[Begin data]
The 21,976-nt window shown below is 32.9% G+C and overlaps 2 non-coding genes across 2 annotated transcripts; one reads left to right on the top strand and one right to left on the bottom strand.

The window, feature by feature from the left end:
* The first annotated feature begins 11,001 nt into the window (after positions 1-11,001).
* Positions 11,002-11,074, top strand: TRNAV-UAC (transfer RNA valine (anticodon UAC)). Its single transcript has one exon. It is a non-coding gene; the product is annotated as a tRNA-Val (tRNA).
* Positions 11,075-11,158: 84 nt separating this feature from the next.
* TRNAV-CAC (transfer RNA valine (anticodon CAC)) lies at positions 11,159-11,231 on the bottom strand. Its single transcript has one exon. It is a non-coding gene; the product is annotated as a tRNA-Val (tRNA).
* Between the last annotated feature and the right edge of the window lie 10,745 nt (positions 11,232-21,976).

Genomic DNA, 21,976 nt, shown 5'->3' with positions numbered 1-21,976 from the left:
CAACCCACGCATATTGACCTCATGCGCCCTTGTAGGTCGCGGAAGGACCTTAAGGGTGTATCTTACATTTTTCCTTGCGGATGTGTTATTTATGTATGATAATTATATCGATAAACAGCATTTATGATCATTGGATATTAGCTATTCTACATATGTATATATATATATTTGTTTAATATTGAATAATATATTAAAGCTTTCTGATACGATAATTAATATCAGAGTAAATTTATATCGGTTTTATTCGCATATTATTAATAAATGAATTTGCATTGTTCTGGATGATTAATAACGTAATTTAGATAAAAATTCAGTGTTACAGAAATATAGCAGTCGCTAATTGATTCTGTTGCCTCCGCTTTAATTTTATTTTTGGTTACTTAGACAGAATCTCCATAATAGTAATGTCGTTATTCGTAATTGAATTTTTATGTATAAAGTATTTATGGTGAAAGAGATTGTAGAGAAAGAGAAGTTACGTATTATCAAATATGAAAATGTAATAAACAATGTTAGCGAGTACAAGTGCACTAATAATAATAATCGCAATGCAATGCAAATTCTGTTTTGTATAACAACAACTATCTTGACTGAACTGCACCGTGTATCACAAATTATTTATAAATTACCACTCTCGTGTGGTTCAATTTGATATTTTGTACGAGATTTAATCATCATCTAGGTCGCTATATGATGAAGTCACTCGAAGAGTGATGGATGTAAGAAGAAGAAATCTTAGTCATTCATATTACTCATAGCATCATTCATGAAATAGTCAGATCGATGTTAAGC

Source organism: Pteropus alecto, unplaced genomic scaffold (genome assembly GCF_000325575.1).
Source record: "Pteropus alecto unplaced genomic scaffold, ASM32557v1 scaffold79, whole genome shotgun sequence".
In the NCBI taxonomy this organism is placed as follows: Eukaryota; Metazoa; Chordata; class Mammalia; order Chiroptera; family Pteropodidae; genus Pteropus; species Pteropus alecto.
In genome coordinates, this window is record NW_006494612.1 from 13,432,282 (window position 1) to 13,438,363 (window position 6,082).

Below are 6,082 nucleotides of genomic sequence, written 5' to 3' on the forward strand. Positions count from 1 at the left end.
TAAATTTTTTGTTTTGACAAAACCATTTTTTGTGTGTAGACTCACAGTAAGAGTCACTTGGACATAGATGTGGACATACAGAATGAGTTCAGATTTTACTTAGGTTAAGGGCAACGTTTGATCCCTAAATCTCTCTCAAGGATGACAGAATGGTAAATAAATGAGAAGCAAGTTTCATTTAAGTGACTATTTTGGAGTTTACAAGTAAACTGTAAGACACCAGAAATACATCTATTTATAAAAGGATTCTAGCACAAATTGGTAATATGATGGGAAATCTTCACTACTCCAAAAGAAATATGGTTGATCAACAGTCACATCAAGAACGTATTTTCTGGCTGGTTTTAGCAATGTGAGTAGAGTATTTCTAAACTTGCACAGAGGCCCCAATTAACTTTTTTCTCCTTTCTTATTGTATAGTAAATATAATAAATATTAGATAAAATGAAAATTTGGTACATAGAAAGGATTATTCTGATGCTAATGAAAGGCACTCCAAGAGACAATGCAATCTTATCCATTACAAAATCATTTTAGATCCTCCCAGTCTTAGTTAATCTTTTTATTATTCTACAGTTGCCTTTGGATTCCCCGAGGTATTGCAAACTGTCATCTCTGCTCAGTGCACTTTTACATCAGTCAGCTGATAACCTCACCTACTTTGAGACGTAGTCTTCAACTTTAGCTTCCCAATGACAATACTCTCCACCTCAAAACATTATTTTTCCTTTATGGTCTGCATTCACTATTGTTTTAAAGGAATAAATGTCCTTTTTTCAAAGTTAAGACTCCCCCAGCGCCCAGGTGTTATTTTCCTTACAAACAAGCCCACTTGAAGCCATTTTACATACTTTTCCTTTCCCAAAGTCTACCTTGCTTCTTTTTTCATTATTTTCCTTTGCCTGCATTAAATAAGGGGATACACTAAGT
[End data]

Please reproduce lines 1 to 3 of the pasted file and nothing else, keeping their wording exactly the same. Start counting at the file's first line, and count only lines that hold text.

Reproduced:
The 21,976-nt window shown below is 32.9% G+C and overlaps 2 non-coding genes across 2 annotated transcripts; one reads left to right on the top strand and one right to left on the bottom strand.

The window, feature by feature from the left end:
* The first annotated feature begins 11,001 nt into the window (after positions 1-11,001).